Methods of Thatching

There are many different types of thatch, but two basic methods of thatching.

One method is to remove all the remaining old thatch and fix a new coat of thatch directly to the roof structure, a method which is used throughout the world.

The other method which exists only in the British Isles, is to secure the existing thatch to the roof structure and fix a new coat of thatch to the existing old thatch underneath.

Both methods have been around for hundreds if not thousands of years and are used throughout the British Isles today.

Types of Thatch

Water Reed is derived from reeds cut from reed beds, rivers and lakes. ‘Norfolk Reed’ is Water Reed cut from the Norfolk Broads, but the majority of reed available for thatching in the UK is imported from all over Europe, as well as from China and Africa. If you have a preference for a particular type of reed, we can source this for you as requested.

Every year I carry out tests on all types of reed available, to ensure I find the best quality for thatching in the UK. A good Water Reed roof can last fifty years or more, and will only require occasional maintenance such as a new ridge and repairs to the existing slopes.

Combed Wheat Reed

Combed Wheat Reed is a type of straw thatch where the straw has been cut and then fed through a Reed Comber to remove the grain from the ear. This produces a bundle of straw, where the stems are unbroken with the ears at one end and the butts at the other.

The thatcher can use Combed Wheat Reed straight from the bundle to produce a roof which should last twenty five years. However, after about fifteen to twenty years it may still require a new ridge and repairs to the existing slopes.

Not all Combed Wheat Reed is actually Wheat straw: quite often it is Triticale (a Wheat Rye cross) and occasionally it may be Rye straw from Europe.

Cottages thatched in Combed Wheat
Cottages thatched in Long Straw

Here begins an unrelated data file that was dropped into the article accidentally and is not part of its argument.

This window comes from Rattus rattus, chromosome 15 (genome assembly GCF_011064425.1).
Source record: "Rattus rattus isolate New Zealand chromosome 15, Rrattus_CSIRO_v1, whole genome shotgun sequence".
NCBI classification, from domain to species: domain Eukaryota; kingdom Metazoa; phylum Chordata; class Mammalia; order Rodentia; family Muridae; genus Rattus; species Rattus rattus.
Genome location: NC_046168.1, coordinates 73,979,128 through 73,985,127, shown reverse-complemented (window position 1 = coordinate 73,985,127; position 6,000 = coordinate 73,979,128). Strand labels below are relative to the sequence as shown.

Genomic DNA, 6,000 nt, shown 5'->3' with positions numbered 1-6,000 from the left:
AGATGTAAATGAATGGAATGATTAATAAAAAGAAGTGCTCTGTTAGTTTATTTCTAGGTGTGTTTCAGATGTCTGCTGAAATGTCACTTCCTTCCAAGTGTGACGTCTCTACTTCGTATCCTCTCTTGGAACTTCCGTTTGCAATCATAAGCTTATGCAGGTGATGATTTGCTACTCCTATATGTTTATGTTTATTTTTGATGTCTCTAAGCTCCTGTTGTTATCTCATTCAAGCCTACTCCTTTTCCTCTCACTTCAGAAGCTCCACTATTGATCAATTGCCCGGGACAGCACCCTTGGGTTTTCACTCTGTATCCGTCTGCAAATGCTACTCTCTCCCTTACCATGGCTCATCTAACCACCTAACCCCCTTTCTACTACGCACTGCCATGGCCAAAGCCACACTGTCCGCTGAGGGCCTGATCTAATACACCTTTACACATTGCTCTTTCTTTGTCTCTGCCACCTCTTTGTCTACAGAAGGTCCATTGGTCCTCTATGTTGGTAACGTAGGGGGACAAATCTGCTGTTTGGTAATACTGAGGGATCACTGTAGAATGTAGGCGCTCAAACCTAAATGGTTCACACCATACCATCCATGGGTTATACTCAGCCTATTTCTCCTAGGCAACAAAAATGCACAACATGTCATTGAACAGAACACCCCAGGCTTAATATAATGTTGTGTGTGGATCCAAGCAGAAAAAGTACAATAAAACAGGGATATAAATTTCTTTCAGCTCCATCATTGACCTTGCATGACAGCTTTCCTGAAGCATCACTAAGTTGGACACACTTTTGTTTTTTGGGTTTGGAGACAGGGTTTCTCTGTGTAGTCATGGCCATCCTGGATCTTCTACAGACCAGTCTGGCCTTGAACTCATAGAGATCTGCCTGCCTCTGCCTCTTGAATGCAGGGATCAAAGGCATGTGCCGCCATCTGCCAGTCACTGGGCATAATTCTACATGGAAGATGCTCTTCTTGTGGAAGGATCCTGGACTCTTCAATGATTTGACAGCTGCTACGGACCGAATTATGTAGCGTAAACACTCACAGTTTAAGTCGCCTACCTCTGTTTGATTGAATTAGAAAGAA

Long Straw

Long Straw is another type of straw thatch – but to produce this material, the straw has to be threshed by putting the cut straw through the drum of a threshing machine to remove the grain from the ear. This may crush, bruise or even break the stem. So Long Straw needs to be prepared by the thatcher before it can be used.

This involves making a bed to pull the straw into yealms. Long Straw Thatch usually has a shaggy appearance when finished, but produces a roof that may last up to twenty-five years but will require a new ridge after fifteen to twenty years as well as repairs to the existing slopes.

Other Types of Thatch

We sometimes source other materials available to us at the time, such as Heather, Gorse, Sedge, Rushes, Marum Grass, Veldt Grass, Wood shavings, even Sea Weed and Bamboo. However in the UK today the thatch will usually be one of the three main types already mentioned.

Types of Ridge used in Thatching

Types of Ridge

Ridges are usually made from straw, sometimes straw and sedge, and occasionally all sedge.

These are usually made in two ways: a Wrapover Ridge or a Butt Up and they may be shaved flush with the slope of the roof or feature shapes cut out of the ridge. Make sure you know what style and design is included with your quotation. For something original and different you could finish your ridge with Copper, Lead, Heather, Turfs, Cement, Ridge Tiles, Water Reed or even plants.

Which Thatch should I have?

All things being equal a Water Reed Roof should out last a straw roof. Combed Wheat Reed and Long Straw roofs should last about the same time, but the Long Straw roof is the most labour intensive. So although Long Straw usually costs less than Combed Wheat Reed, the extra labour could make the Long Straw roof more expensive.

As with most things in thatching, each type will vary from year to year depending on the quality, availability and cost of these materials. For example, if you are hoping to have your roof thatched in straw but there is not enough available before next harvest, you may have to consider a different material.

Listed Building Consent

If you have a listed building, you will need listed building consent before you change your type of thatch. This applies if the nature of the new thatch may alter the character of the listed building.

Some areas might class changing the type of thatch as changing the character (even if it does not alter the appearance of your house). So it is wise to discuss the change with your local conservation officer, stating your reasons and providing supporting evidence so an agreement can be reached. We are also able to supply documentation to assist home owners in obtaining this consent.

Chris Tomkins Master Thatcher – For all your thatching needs, please contact me.

Telephone: 01243 863943
Mobile: 07967 587368
Email: tomkinsthatcher@aol.com